Last December, thousands of people in the Middle East took to social media to commemorate the tenth anniversary of the Iraqi dictator’s execution. Some even gathered in person for informal memorial services. Gilad Shiloach comments:
The support for Saddam . . . shows that many still consider him a symbol of Arab nationalism and that, a decade after his death, he is still popular in some Middle Eastern circles, perhaps more so among [non-Iraqis]. . . . From [his admirers’] perspective, . . . “Islamic State would not have come about under Saddam,” and his mortal enemies from neighboring Iran are the main beneficiaries of his ousting. . . . Others . . . wrote that the day Saddam was executed was also “the day that Iraq was put to death,” and protested the fact that Americans had turned Iraq over “to the filthiest creatures of Allah—Shiites.”
Within Islamic State (IS), [however], there is also commemoration of Saddam, with posters of him displayed in the organization’s explosives factories and command posts in Sunni strongholds like Fallujah. This symbolism [reflects the fact] that many senior officers in IS are former officials of Saddam’s regime. . . .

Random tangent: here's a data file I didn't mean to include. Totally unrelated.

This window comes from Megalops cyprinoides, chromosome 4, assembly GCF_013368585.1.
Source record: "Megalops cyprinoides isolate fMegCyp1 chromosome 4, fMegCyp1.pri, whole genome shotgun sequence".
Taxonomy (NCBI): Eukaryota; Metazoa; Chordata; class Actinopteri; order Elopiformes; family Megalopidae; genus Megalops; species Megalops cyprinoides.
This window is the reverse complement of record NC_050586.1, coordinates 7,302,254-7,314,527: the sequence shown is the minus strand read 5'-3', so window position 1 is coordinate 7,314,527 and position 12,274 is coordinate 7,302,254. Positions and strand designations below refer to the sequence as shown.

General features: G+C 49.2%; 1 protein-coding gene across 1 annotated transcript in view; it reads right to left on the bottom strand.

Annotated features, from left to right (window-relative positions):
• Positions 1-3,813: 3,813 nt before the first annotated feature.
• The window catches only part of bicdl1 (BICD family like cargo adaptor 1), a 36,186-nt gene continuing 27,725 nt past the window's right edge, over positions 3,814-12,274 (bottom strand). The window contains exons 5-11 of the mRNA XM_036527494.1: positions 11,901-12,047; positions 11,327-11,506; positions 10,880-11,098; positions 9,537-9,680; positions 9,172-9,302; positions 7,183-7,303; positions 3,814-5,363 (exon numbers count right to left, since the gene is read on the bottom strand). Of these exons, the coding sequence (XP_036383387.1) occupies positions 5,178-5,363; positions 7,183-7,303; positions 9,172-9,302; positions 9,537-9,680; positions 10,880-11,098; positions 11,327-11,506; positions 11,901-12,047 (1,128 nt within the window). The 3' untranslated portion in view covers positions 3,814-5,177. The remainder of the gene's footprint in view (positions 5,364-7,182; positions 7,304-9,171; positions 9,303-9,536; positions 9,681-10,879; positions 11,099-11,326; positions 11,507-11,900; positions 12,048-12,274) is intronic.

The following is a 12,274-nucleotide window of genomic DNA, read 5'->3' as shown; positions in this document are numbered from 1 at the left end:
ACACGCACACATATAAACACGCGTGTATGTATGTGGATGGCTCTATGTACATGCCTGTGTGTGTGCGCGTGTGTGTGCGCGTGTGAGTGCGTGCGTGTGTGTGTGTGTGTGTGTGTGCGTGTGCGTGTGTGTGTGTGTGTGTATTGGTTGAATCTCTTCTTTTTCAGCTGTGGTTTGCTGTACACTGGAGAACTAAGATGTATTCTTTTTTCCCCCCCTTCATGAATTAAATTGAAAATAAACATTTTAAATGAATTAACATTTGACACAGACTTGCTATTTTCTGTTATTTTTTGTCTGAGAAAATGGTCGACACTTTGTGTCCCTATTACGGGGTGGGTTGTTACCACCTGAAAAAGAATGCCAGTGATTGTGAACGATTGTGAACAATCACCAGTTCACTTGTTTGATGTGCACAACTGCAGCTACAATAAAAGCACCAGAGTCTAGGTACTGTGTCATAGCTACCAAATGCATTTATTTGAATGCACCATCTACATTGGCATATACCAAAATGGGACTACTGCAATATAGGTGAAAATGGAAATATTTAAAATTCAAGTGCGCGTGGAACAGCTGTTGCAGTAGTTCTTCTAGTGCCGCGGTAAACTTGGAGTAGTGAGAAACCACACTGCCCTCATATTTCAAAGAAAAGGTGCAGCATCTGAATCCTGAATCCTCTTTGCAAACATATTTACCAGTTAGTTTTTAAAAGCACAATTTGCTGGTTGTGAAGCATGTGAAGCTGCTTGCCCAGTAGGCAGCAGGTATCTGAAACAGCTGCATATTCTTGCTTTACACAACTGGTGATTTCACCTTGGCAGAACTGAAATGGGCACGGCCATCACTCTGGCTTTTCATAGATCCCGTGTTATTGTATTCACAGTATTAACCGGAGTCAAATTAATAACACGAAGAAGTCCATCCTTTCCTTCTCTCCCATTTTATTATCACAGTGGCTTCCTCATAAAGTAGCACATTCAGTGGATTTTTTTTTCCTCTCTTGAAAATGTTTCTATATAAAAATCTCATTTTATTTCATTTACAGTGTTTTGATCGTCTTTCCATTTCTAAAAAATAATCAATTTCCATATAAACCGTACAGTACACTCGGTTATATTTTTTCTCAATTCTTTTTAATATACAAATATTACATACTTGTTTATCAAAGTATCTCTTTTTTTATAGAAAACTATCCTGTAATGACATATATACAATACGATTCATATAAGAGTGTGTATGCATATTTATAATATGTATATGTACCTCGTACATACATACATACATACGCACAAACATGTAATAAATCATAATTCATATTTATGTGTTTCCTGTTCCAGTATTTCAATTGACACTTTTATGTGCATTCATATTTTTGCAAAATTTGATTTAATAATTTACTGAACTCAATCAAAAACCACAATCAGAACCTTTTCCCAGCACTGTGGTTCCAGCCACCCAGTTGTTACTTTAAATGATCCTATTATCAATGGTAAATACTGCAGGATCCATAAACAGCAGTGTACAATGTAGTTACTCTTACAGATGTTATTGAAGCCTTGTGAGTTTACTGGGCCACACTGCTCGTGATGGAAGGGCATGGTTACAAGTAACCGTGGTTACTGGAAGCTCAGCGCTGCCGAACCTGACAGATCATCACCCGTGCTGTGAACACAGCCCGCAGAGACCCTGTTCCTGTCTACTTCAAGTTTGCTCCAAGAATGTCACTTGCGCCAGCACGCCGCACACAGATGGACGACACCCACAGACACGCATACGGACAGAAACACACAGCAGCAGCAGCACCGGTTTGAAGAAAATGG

The events that occurred in the Middle East following Saddam Hussein’s ouster in 2003 led to his centrality in a number of myths. The most prevalent narrative in [social-media] posts published by Sunnis represents Saddam as the ultimate defender of Arabism against Iranian-Shiite expansionism. These posts laud Saddam’s success in maintaining the region’s—and especially Iraq’s—Arab identity and territorial integrity.
There is no disputing that Baghdad, currently under Shiite leadership, no longer serves as a counterbalance to Tehran’s influence. As Iran strives to achieve regional hegemony, Iraq has ceased to play a central role in the Arab world and the Persian Gulf. Instead, Iraq has become a failed state, succumbing to Sunni-Shiite conflict and jihadist terrorism. As such, expressions of support for Saddam . . . were more extensive this year [than previously].